The sisters are doing it for themselves in "The Marvels," now in theaters where it needs to convince audiences, suffering from Marvel fatigue, to take another chance on the MCU, a cinematic universe that's now 33 epics old and showing evidence of serious disrepair. I'm looking at you "Ant-Man 3" and "Thor: Love and Thunder."
Poised between goofy and godawful, "The Marvels," plagued by rewrites and reshoots, stakes its hopes on a trio of female avengers in training. If you're looking for riot girls on the march to empowerment, here's your movie.
Brie Larson is back as Carol Danvers, aka Captain Marvel. Never mind if you don't remember the 2019 film that bore her name, though you might wonder at Larson's career path since winning a 2016 Best Actress Oscar for "Room."
That indie hit was small and indelible. "The Marvels, which reportedly cost $250 million, is huge and incoherent, with bargain-basement digital effects. We'll get to that and the question of why "The Marvels" feels so long when it's the shortest MCU epic ever at one hour and 45 minutes.
But first, let's play catch up. Our girl Carol is still fighting amnesia and hanging out on a spaceship with her Flerken feline Goose -- cue Barbra Streisand singing "Memory" from "Cats." I'm not kidding. There will be more tunes when everyone hits a water planet and goes all Broadway.
I digress, but so does the movie. The plot thickens or congeals (you be the judge) when former S.H.I.E.L.D. director Nick Fury (Samuel L. Jackson) issues a distress call from a space station he occupies with astronaut captain Monica Rambeau (Teyonah Parris), Carol's niece. They've been estranged since the death of Monica's mother, Maria Rambeau, who was once Carol's BFF.
And you won't forget Pakistani American teenager Kamala Khan, aka Ms. Marvel, Carol's Jersey City-based, Muslim fangirl-turned-superhero since she's played with star shine to spare by a dynamite Iman Vellani, who's currently acing it big time on the Disney+ series, "Ms. Marvel."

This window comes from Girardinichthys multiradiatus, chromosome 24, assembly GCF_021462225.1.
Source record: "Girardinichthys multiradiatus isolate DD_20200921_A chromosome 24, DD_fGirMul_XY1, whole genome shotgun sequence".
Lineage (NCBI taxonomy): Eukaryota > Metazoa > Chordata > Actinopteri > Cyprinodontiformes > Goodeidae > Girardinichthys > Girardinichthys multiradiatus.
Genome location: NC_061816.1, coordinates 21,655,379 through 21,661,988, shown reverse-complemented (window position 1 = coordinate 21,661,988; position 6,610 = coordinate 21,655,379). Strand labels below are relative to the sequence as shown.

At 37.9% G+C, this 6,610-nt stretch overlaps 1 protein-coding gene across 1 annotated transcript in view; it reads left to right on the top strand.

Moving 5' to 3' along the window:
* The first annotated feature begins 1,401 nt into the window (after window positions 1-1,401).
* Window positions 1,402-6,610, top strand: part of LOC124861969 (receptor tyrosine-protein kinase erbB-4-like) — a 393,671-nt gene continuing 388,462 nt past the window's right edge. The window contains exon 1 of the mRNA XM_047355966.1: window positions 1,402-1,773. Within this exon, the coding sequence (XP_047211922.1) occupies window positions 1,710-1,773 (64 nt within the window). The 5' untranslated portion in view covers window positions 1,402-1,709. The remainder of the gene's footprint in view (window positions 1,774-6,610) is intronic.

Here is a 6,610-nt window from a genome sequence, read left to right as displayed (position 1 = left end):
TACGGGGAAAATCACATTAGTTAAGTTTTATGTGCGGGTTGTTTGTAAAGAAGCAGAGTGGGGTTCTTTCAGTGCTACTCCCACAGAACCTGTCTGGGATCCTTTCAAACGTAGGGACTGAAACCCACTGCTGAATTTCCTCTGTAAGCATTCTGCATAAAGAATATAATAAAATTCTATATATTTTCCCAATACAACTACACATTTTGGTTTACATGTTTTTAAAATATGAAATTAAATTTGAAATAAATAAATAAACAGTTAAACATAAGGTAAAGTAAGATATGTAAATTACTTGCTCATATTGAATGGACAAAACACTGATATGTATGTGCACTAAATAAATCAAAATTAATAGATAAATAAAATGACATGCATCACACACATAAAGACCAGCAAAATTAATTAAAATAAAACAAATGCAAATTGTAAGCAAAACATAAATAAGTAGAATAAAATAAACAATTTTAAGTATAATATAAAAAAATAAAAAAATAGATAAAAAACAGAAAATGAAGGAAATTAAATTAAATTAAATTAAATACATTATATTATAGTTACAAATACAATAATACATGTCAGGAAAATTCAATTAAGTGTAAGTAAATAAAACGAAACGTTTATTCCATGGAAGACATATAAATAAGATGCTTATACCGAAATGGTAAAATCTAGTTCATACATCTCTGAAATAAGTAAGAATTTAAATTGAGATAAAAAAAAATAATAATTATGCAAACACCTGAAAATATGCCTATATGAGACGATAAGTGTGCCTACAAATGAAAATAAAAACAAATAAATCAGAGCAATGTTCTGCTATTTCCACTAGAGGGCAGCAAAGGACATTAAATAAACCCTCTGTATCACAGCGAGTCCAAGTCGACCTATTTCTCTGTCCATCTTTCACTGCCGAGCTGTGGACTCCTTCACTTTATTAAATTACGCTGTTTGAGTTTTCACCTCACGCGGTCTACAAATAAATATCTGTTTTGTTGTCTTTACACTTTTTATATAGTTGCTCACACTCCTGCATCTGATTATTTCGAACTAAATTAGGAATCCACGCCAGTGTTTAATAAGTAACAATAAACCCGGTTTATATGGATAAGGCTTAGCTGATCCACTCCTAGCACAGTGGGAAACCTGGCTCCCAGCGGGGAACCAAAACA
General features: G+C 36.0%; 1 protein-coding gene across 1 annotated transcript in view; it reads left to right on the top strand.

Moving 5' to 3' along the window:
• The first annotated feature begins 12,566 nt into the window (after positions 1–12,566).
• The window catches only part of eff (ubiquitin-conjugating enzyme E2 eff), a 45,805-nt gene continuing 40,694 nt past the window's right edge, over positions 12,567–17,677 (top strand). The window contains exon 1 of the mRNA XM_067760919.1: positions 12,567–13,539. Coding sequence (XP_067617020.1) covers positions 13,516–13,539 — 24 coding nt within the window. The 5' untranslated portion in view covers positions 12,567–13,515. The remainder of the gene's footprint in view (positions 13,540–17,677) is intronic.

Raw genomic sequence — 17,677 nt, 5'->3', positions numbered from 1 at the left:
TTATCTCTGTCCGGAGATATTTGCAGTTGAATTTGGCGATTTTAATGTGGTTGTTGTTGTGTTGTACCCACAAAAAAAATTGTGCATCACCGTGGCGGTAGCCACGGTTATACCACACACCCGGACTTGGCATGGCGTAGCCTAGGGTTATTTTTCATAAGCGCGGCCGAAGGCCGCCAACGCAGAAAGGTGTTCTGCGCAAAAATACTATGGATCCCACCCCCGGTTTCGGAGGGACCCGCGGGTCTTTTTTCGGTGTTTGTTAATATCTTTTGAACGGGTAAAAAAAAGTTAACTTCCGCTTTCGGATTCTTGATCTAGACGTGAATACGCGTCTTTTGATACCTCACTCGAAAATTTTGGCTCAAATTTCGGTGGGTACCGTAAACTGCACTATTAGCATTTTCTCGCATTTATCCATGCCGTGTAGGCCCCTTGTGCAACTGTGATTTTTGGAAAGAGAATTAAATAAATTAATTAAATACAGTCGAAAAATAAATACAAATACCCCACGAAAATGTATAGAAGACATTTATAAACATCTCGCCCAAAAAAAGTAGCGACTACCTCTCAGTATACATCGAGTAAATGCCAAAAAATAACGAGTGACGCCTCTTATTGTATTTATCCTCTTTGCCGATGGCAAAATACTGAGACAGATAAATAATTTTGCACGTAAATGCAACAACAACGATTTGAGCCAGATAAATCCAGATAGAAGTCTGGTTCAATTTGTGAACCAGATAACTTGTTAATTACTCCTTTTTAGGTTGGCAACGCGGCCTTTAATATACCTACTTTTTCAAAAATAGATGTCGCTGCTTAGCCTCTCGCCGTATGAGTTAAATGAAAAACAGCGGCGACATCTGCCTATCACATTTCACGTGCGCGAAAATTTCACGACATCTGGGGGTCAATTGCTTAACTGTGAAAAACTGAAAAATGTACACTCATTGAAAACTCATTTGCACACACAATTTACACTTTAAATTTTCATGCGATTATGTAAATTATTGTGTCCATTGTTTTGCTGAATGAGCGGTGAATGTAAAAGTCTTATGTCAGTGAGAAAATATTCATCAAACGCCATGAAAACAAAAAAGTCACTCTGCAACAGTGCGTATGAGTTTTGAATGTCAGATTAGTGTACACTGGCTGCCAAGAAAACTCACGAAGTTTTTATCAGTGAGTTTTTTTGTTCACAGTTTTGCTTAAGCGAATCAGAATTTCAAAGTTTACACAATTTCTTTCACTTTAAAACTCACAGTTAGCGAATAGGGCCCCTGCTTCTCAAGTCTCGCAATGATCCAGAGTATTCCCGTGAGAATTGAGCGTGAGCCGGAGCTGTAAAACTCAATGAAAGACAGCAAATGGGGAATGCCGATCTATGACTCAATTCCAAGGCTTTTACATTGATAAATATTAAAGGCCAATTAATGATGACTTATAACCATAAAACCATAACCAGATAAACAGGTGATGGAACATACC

It would help if you watched that show, as well as "Loki," "Secret Invasion" and "WandaVision." But if life gets in the way of you staying crucially connected to the MCU, you should just keep your eye on Larson, Parris and Vellani as they unite as a force to take on the villainous Dar-Benn (Zawe Ashton), leader of the Kree (don't ask) and the victim of the script's worst generic writing.
Dar-Benn has a magic bangle -- Kamala has another -- that will help her destroy Carol and give the plot a vestige of narrative drive. But who are we kidding? What counts here is a trio of female warriors who unite as The Marvels to take on every global threat that director Nia DaCosta and co-writers Megan McDonnell and Elissa Karasik can throw at them.
This one throws a rip into the time-space continuum that causes the trio to swap places at random or whenever they use their powers at the same time, making the fight scenes even more of a jumble. Compensation comes in the expert teamwork of the three main players. If there is such a thing as chemistry, Larsen, Parris and Vellani have it.
"The Marvels" has moments of inspired lunacy. But DaCosta, who excelled with her 2021 horror reboot of "Candyman," can't cope with the horror of a movie that sacrifices continuity, logic and purpose for its place in a limping universe that's grown too big for its own good. Marvel, once the spawner of glories, is stuck in a rut. The time for a rethink is now.